LeBron James and the Lakers likely ended the Warriors’ dynasty
It’s a great accomplishment, not to mention a great feeling when a team defeats the defending NBA champions and knocks them out of the playoffs. That’s exactly what the Los Angeles Lakers did on Friday night when they sent the Golden State Warriors packing for the summer with a 122-101 rout in Game 6 of the Western Conference semifinals.
But something that is even better than that is ending such a team’s championship reign that spans multiple years and rings.
Over the last nine years, the Warriors have been the league’s reigning dynasty, and they certainly have lots to be proud of with four world titles and six trips to the NBA Finals. But their dynasty seems to be on life support, as there were symptoms of illness dating back to October.
During training camp, Draymond Green punched guard Jordan Poole, which was caught on video and went viral. Poole was given a lucrative contract extension shortly afterward, which led many to surmise that Green’s days with the team are numbered. He has a player option for next season that he can turn down in order to become a free agent this summer.
If Green leaves Golden State, it will not win anything of consequence without him. He has been an integral Swiss Army knife, not to mention its emotional and spiritual leader since its reign began.
Even worse, executive Bob Myers’ current contract expires in June, and he hasn’t been able to come to terms with the organization on a new deal.
While the Warriors seem to be headed in one direction, LeBron James and company are seemingly headed upward and onward.
The Warriors could be yet another team James has broken
Some have suggested that James should be given the nickname “The Ring-Giver” because he has won titles with three different organizations and has had many different teammates on each of his four championship-winning teams.
But perhaps he should also be called “The Team Breaker.”
Throughout his 20-year career, James had handed a number of championship-caliber teams playoff defeats, which were immediately followed by a breakup of those team’s cores.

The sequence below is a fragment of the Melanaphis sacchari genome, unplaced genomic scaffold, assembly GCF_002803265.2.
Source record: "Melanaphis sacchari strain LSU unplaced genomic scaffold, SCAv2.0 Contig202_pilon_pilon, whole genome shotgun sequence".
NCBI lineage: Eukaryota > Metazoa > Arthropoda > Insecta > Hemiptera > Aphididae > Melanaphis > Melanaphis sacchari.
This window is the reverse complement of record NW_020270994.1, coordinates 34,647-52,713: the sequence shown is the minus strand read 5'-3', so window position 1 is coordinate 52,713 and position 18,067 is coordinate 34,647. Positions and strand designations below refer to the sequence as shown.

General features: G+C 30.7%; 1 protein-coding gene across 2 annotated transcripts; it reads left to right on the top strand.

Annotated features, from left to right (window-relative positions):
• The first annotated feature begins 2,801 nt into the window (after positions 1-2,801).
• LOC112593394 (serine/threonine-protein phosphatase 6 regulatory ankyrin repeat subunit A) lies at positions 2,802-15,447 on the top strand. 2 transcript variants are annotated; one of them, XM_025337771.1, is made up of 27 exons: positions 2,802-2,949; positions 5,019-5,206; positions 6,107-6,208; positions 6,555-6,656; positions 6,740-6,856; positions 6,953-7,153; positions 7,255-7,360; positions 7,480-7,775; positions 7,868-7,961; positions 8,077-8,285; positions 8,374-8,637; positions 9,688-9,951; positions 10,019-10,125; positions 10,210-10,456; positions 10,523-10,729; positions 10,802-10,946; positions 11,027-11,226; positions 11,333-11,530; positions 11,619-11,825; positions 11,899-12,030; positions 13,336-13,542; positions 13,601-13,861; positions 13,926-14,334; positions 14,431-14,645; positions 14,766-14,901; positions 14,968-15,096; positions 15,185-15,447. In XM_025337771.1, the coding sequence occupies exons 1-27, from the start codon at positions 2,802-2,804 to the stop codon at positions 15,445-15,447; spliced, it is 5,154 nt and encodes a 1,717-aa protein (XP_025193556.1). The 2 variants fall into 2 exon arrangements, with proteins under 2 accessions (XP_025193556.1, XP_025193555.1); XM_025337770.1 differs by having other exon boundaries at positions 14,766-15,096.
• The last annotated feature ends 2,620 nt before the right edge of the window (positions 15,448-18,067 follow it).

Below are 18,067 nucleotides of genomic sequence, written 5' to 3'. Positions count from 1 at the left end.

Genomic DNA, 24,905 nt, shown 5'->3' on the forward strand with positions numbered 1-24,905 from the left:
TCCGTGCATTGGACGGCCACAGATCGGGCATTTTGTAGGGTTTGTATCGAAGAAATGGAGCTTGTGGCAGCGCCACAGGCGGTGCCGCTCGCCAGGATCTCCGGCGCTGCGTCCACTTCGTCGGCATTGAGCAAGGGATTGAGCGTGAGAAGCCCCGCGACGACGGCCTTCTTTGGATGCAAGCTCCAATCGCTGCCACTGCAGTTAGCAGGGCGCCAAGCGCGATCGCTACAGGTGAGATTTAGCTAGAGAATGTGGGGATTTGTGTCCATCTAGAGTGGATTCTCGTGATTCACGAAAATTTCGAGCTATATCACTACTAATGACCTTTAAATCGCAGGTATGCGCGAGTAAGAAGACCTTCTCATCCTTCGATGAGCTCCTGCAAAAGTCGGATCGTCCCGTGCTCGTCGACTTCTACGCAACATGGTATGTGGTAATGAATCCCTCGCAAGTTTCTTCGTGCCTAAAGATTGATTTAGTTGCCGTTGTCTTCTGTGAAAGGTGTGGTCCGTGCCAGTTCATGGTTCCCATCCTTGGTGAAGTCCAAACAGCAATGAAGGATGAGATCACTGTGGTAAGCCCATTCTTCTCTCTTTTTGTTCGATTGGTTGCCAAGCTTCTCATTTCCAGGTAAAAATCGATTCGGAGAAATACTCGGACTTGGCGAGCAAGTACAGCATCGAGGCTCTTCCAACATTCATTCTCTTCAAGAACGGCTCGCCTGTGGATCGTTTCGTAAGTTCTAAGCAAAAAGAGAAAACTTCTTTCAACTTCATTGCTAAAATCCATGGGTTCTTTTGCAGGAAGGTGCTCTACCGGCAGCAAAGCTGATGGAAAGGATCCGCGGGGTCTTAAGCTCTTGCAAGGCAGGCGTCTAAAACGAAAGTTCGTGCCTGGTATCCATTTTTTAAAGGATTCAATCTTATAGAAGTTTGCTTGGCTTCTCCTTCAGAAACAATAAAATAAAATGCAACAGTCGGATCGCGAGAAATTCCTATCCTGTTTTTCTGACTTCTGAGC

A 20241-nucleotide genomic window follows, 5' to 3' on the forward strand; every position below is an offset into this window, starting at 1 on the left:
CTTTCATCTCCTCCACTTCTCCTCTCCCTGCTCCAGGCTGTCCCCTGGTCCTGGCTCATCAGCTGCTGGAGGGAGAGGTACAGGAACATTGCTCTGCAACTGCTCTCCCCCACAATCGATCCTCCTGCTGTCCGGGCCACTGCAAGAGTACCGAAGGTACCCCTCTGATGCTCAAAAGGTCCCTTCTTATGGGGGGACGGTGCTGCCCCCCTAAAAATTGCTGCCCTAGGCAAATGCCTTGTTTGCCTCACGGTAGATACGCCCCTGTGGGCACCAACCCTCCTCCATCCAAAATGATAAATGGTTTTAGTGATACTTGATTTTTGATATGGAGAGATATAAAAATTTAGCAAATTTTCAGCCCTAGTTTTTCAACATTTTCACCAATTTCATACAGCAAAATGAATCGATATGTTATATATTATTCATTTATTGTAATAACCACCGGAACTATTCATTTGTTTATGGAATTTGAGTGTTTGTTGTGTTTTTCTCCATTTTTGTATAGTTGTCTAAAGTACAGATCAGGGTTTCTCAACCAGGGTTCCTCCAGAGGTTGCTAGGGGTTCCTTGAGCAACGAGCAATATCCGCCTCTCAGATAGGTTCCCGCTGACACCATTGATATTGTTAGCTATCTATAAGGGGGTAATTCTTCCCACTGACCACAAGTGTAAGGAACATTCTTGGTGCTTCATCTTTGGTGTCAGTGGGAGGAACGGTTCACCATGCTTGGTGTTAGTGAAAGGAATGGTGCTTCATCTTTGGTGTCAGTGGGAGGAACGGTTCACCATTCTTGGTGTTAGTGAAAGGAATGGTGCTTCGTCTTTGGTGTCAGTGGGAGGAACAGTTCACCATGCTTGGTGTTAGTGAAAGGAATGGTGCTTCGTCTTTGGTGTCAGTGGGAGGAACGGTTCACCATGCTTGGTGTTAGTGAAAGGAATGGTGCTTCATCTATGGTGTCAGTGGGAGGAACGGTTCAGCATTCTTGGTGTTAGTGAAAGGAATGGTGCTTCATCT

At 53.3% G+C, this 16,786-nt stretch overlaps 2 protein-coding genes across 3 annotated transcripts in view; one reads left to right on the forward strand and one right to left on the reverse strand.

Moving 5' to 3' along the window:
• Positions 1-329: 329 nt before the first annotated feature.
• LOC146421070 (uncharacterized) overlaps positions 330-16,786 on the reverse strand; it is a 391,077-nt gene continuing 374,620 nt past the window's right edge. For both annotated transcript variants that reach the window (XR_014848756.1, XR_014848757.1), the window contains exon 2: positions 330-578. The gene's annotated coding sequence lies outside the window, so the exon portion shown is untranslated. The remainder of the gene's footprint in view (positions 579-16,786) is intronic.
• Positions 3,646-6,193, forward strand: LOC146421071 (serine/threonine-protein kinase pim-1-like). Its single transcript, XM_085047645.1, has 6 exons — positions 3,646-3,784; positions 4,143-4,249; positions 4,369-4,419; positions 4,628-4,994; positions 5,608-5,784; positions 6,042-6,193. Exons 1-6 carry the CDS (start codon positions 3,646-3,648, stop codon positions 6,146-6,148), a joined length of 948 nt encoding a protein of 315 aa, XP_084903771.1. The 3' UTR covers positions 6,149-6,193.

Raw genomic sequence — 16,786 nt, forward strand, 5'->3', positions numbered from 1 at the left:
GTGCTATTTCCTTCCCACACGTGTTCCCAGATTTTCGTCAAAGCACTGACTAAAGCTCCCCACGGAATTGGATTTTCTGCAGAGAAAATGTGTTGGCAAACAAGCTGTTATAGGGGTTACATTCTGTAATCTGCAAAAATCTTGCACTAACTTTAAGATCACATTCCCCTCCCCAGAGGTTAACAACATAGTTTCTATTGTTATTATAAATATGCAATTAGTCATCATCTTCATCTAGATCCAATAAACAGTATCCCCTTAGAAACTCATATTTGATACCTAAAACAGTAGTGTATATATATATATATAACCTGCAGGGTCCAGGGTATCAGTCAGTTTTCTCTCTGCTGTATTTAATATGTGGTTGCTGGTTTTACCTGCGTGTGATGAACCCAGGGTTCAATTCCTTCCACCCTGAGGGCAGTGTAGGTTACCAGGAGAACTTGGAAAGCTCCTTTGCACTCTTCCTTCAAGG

The Boston Celtics of Paul Pierce, Kevin Garnett, Ray Allen and Rajon Rondo were one of the league’s best teams in the late 2000s, winning a ring in 2008 and nearly winning another one in 2010. James’ Heat knocked them out of the playoffs in the second round of the 2011 playoffs, then overcame a 3-2 deficit against them in the 2012 Eastern Conference Finals. 2012 turned out to be that group’s last gasp, as Allen joined, of all teams, James and the Heat the following season.
The Oklahoma City Thunder had a talented young trio of Kevin Durant, Russell Westbrook and James Harden that reached the NBA Finals in 2012 and had an extremely bright future. But James’ Heat defeated them there in five games, and months later, Harden was shipped to the Houston Rockets. The Thunder would never reach the championship series again.
Harden’s Rockets became title contenders soon after his arrival. In 2018, they were one game and possibly a Chris Paul injury away from getting to the NBA Finals, and in 2019 they traded Paul for Westbrook in an attempt to get over the hump. But James and the Lakers knocked them out of the second round of the 2020 playoffs in five games, and several months later both Westbrook and Harden left town.
Story originally appeared on LeBron Wire